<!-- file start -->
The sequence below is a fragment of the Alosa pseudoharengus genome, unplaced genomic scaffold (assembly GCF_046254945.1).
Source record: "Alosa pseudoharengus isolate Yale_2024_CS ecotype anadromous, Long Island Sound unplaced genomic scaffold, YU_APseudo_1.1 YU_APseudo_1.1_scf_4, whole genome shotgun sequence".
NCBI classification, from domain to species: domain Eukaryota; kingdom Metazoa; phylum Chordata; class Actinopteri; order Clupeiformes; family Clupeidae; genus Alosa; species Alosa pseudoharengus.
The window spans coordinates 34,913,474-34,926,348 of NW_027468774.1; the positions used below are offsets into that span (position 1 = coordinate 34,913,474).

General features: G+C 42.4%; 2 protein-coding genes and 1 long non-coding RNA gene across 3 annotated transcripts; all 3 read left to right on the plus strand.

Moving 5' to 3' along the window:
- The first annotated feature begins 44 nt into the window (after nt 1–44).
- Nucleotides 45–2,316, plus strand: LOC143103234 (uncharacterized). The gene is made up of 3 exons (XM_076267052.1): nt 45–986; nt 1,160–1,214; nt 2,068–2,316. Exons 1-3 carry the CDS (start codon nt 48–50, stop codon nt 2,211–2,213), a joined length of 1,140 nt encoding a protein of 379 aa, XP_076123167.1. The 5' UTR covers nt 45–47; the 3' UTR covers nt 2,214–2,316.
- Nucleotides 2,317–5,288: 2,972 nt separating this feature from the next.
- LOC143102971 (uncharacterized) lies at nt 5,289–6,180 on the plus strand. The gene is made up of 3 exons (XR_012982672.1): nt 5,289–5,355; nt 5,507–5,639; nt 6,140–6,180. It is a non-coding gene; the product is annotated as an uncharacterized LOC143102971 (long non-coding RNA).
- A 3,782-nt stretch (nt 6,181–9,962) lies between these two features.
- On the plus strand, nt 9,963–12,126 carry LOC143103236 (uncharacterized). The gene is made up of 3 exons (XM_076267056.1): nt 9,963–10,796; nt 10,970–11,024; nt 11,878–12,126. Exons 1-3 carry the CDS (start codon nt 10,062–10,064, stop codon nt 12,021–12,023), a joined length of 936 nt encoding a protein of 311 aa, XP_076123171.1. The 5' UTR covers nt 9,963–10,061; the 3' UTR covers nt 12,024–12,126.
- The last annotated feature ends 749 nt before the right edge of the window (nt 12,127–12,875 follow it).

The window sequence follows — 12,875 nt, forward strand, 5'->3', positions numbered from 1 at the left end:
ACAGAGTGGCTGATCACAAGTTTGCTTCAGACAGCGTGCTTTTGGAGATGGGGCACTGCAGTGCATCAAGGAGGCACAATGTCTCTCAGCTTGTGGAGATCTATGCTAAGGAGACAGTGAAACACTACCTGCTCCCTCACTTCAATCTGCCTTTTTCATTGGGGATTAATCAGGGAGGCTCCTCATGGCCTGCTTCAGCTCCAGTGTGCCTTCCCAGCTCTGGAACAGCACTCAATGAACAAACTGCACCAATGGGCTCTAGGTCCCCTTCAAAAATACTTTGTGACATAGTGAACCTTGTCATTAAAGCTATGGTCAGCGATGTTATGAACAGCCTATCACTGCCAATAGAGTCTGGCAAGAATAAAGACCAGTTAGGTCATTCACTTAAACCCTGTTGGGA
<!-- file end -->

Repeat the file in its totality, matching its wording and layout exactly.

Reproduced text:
The sequence below is a fragment of the Alosa pseudoharengus genome, unplaced genomic scaffold (assembly GCF_046254945.1).
Source record: "Alosa pseudoharengus isolate Yale_2024_CS ecotype anadromous, Long Island Sound unplaced genomic scaffold, YU_APseudo_1.1 YU_APseudo_1.1_scf_4, whole genome shotgun sequence".
NCBI classification, from domain to species: domain Eukaryota; kingdom Metazoa; phylum Chordata; class Actinopteri; order Clupeiformes; family Clupeidae; genus Alosa; species Alosa pseudoharengus.
The window spans coordinates 34,913,474-34,926,348 of NW_027468774.1; the positions used below are offsets into that span (position 1 = coordinate 34,913,474).

General features: G+C 42.4%; 2 protein-coding genes and 1 long non-coding RNA gene across 3 annotated transcripts; all 3 read left to right on the plus strand.

Moving 5' to 3' along the window:
- The first annotated feature begins 44 nt into the window (after nt 1–44).
- Nucleotides 45–2,316, plus strand: LOC143103234 (uncharacterized). The gene is made up of 3 exons (XM_076267052.1): nt 45–986; nt 1,160–1,214; nt 2,068–2,316. Exons 1-3 carry the CDS (start codon nt 48–50, stop codon nt 2,211–2,213), a joined length of 1,140 nt encoding a protein of 379 aa, XP_076123167.1. The 5' UTR covers nt 45–47; the 3' UTR covers nt 2,214–2,316.
- Nucleotides 2,317–5,288: 2,972 nt separating this feature from the next.
- LOC143102971 (uncharacterized) lies at nt 5,289–6,180 on the plus strand. The gene is made up of 3 exons (XR_012982672.1): nt 5,289–5,355; nt 5,507–5,639; nt 6,140–6,180. It is a non-coding gene; the product is annotated as an uncharacterized LOC143102971 (long non-coding RNA).
- A 3,782-nt stretch (nt 6,181–9,962) lies between these two features.
- On the plus strand, nt 9,963–12,126 carry LOC143103236 (uncharacterized). The gene is made up of 3 exons (XM_076267056.1): nt 9,963–10,796; nt 10,970–11,024; nt 11,878–12,126. Exons 1-3 carry the CDS (start codon nt 10,062–10,064, stop codon nt 12,021–12,023), a joined length of 936 nt encoding a protein of 311 aa, XP_076123171.1. The 5' UTR covers nt 9,963–10,061; the 3' UTR covers nt 12,024–12,126.
- The last annotated feature ends 749 nt before the right edge of the window (nt 12,127–12,875 follow it).

The window sequence follows — 12,875 nt, forward strand, 5'->3', positions numbered from 1 at the left end:
ACAGAGTGGCTGATCACAAGTTTGCTTCAGACAGCGTGCTTTTGGAGATGGGGCACTGCAGTGCATCAAGGAGGCACAATGTCTCTCAGCTTGTGGAGATCTATGCTAAGGAGACAGTGAAACACTACCTGCTCCCTCACTTCAATCTGCCTTTTTCATTGGGGATTAATCAGGGAGGCTCCTCATGGCCTGCTTCAGCTCCAGTGTGCCTTCCCAGCTCTGGAACAGCACTCAATGAACAAACTGCACCAATGGGCTCTAGGTCCCCTTCAAAAATACTTTGTGACATAGTGAACCTTGTCATTAAAGCTATGGTCAGCGATGTTATGAACAGCCTATCACTGCCAATAGAGTCTGGCAAGAATAAAGACCAGTTAGGTCATTCACTTAAACCCTGTTGGGA